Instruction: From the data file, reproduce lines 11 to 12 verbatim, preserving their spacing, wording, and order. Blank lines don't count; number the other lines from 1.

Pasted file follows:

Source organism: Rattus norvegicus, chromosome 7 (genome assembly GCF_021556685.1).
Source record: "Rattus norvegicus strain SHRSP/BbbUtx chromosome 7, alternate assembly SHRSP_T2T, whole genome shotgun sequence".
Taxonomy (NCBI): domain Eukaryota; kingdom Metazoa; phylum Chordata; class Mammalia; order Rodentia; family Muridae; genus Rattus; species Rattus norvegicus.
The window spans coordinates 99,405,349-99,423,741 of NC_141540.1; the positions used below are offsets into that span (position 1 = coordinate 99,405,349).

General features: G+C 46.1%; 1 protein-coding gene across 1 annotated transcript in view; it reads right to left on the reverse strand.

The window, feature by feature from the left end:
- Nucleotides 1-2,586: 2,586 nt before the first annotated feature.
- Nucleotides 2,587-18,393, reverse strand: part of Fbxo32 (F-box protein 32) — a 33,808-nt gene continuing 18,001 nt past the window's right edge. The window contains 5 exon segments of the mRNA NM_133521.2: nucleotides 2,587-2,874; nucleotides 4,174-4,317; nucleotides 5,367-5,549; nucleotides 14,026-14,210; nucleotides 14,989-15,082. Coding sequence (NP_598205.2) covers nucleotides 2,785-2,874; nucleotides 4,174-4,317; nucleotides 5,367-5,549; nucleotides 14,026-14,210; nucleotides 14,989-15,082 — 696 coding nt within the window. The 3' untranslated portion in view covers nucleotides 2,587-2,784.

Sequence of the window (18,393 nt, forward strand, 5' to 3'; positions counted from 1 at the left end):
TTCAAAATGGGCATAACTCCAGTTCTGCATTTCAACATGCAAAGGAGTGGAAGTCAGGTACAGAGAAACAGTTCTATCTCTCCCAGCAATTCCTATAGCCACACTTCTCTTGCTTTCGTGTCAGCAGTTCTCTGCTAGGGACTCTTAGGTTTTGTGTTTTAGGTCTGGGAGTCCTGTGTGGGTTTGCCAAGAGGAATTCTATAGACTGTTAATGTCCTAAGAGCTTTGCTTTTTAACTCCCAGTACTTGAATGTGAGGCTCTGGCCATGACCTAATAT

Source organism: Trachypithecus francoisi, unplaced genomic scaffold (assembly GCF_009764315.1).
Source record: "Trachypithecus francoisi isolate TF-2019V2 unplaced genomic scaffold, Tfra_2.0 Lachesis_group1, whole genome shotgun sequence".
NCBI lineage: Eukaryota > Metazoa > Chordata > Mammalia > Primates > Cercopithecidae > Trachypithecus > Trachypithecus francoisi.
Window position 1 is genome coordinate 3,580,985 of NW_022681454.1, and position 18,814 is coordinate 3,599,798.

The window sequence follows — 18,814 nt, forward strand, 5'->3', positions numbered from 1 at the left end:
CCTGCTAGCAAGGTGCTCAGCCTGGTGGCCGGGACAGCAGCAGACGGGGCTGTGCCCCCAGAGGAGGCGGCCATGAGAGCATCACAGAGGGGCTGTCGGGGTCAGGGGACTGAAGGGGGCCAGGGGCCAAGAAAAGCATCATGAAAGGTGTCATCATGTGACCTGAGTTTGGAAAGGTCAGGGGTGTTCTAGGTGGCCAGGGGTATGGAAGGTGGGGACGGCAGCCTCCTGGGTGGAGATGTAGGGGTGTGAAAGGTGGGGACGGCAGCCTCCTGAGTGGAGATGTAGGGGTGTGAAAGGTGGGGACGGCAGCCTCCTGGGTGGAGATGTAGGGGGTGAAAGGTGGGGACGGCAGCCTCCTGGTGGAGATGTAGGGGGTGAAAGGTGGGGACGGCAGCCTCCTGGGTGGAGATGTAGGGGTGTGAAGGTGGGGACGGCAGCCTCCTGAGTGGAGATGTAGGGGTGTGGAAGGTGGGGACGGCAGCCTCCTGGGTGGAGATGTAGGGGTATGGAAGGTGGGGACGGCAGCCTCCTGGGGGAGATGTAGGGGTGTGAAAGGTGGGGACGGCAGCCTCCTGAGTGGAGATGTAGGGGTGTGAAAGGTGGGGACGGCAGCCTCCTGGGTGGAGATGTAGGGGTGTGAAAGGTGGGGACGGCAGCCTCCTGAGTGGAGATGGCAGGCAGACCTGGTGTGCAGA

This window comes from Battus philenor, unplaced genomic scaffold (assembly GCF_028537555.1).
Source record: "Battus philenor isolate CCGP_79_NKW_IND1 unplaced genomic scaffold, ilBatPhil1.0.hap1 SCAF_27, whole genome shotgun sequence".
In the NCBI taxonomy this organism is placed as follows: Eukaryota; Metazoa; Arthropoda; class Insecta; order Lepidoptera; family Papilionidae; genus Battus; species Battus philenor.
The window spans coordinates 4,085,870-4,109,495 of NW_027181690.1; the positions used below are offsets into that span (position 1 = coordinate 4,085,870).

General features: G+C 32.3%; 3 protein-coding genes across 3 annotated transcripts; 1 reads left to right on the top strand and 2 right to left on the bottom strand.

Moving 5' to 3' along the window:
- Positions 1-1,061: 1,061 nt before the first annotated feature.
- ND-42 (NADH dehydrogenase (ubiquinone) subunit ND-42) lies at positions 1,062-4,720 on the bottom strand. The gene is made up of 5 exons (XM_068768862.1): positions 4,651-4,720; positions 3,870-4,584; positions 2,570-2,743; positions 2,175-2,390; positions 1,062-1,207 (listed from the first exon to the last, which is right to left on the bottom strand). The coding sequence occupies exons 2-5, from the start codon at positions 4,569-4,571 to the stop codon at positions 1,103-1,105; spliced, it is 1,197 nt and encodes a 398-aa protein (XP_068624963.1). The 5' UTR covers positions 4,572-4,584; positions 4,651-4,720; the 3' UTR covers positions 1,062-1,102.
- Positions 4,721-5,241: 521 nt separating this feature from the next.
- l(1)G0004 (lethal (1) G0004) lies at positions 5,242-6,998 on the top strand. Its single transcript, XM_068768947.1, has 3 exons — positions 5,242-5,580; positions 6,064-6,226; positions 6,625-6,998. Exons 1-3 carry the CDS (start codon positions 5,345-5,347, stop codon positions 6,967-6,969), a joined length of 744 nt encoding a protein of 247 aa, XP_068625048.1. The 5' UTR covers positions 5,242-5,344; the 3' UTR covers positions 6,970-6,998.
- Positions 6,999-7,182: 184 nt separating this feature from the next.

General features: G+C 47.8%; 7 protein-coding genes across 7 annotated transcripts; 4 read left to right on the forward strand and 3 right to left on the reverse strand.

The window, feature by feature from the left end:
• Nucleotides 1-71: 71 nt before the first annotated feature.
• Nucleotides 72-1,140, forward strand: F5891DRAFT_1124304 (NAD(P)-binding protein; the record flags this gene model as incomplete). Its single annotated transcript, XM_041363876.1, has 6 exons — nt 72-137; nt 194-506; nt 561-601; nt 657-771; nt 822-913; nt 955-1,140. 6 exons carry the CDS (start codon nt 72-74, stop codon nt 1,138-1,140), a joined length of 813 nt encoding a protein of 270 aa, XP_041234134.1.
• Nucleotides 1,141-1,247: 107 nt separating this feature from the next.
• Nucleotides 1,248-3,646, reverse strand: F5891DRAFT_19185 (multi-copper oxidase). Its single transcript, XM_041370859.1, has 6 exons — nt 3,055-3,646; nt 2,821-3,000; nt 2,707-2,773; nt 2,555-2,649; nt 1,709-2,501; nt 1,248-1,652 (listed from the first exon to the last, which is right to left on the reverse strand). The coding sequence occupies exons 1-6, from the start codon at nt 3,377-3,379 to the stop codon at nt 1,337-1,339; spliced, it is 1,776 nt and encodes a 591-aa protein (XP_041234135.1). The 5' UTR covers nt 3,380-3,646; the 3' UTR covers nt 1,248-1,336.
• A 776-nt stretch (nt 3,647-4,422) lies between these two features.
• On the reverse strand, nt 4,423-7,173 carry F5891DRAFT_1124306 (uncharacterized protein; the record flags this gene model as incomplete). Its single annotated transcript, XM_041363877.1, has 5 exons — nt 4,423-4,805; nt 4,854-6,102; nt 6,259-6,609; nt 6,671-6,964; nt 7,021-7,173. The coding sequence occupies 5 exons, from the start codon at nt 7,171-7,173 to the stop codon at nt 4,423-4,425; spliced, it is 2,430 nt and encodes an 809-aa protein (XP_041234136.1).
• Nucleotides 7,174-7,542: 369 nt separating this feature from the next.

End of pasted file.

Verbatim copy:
Source organism: Trachypithecus francoisi, unplaced genomic scaffold (assembly GCF_009764315.1).
Source record: "Trachypithecus francoisi isolate TF-2019V2 unplaced genomic scaffold, Tfra_2.0 Lachesis_group1, whole genome shotgun sequence".